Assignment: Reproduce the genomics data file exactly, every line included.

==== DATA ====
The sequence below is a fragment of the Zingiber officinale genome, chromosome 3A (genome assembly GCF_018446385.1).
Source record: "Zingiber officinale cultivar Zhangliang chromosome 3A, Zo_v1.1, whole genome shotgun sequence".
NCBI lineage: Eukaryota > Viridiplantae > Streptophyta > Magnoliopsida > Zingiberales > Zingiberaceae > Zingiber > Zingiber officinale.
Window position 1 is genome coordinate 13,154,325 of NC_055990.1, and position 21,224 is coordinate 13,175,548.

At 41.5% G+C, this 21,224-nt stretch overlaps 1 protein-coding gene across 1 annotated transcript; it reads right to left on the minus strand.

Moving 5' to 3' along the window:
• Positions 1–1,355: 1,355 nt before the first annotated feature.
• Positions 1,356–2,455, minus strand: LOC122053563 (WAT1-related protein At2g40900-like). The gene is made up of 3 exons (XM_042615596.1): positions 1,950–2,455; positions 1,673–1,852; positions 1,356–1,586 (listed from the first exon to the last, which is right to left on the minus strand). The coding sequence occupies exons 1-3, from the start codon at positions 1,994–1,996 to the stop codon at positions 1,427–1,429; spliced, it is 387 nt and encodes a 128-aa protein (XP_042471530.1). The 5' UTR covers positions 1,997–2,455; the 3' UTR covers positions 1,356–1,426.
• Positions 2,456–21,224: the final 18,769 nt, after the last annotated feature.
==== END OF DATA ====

The sequence below is a fragment of the Zingiber officinale genome, chromosome 3A (genome assembly GCF_018446385.1).
Source record: "Zingiber officinale cultivar Zhangliang chromosome 3A, Zo_v1.1, whole genome shotgun sequence".
NCBI lineage: Eukaryota > Viridiplantae > Streptophyta > Magnoliopsida > Zingiberales > Zingiberaceae > Zingiber > Zingiber officinale.
Window position 1 is genome coordinate 13,154,325 of NC_055990.1, and position 21,224 is coordinate 13,175,548.

At 41.5% G+C, this 21,224-nt stretch overlaps 1 protein-coding gene across 1 annotated transcript; it reads right to left on the minus strand.

Moving 5' to 3' along the window:
• Positions 1–1,355: 1,355 nt before the first annotated feature.
• Positions 1,356–2,455, minus strand: LOC122053563 (WAT1-related protein At2g40900-like). The gene is made up of 3 exons (XM_042615596.1): positions 1,950–2,455; positions 1,673–1,852; positions 1,356–1,586 (listed from the first exon to the last, which is right to left on the minus strand). The coding sequence occupies exons 1-3, from the start codon at positions 1,994–1,996 to the stop codon at positions 1,427–1,429; spliced, it is 387 nt and encodes a 128-aa protein (XP_042471530.1). The 5' UTR covers positions 1,997–2,455; the 3' UTR covers positions 1,356–1,426.
• Positions 2,456–21,224: the final 18,769 nt, after the last annotated feature.